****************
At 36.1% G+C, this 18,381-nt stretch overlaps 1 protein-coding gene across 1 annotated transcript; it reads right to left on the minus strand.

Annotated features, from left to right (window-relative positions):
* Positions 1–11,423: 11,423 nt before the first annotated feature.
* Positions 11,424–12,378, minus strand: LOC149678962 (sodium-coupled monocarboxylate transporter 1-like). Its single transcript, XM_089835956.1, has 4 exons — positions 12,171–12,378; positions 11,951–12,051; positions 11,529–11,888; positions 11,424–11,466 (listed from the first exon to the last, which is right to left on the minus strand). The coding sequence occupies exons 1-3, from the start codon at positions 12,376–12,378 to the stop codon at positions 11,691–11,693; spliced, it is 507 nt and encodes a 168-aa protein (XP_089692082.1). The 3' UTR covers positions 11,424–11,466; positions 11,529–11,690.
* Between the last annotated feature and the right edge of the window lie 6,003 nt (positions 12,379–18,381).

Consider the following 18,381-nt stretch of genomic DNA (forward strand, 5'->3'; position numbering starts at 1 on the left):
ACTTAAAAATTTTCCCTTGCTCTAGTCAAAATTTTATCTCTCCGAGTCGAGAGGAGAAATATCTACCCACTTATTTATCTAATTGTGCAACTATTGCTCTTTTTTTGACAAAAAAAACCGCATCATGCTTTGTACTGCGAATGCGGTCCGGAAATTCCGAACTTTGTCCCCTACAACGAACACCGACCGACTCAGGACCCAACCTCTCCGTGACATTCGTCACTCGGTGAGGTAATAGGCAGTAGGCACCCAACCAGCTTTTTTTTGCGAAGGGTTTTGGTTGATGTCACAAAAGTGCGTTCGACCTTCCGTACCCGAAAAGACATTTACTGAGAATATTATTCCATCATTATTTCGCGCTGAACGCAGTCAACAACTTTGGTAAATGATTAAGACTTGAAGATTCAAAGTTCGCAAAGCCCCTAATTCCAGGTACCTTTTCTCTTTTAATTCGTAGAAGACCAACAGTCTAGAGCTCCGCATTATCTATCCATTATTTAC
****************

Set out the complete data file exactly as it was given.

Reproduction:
At 36.1% G+C, this 18,381-nt stretch overlaps 1 protein-coding gene across 1 annotated transcript; it reads right to left on the minus strand.

Annotated features, from left to right (window-relative positions):
* Positions 1–11,423: 11,423 nt before the first annotated feature.
* Positions 11,424–12,378, minus strand: LOC149678962 (sodium-coupled monocarboxylate transporter 1-like). Its single transcript, XM_089835956.1, has 4 exons — positions 12,171–12,378; positions 11,951–12,051; positions 11,529–11,888; positions 11,424–11,466 (listed from the first exon to the last, which is right to left on the minus strand). The coding sequence occupies exons 1-3, from the start codon at positions 12,376–12,378 to the stop codon at positions 11,691–11,693; spliced, it is 507 nt and encodes a 168-aa protein (XP_089692082.1). The 3' UTR covers positions 11,424–11,466; positions 11,529–11,690.
* Between the last annotated feature and the right edge of the window lie 6,003 nt (positions 12,379–18,381).

Consider the following 18,381-nt stretch of genomic DNA (forward strand, 5'->3'; position numbering starts at 1 on the left):
ACTTAAAAATTTTCCCTTGCTCTAGTCAAAATTTTATCTCTCCGAGTCGAGAGGAGAAATATCTACCCACTTATTTATCTAATTGTGCAACTATTGCTCTTTTTTTGACAAAAAAAACCGCATCATGCTTTGTACTGCGAATGCGGTCCGGAAATTCCGAACTTTGTCCCCTACAACGAACACCGACCGACTCAGGACCCAACCTCTCCGTGACATTCGTCACTCGGTGAGGTAATAGGCAGTAGGCACCCAACCAGCTTTTTTTTGCGAAGGGTTTTGGTTGATGTCACAAAAGTGCGTTCGACCTTCCGTACCCGAAAAGACATTTACTGAGAATATTATTCCATCATTATTTCGCGCTGAACGCAGTCAACAACTTTGGTAAATGATTAAGACTTGAAGATTCAAAGTTCGCAAAGCCCCTAATTCCAGGTACCTTTTCTCTTTTAATTCGTAGAAGACCAACAGTCTAGAGCTCCGCATTATCTATCCATTATTTAC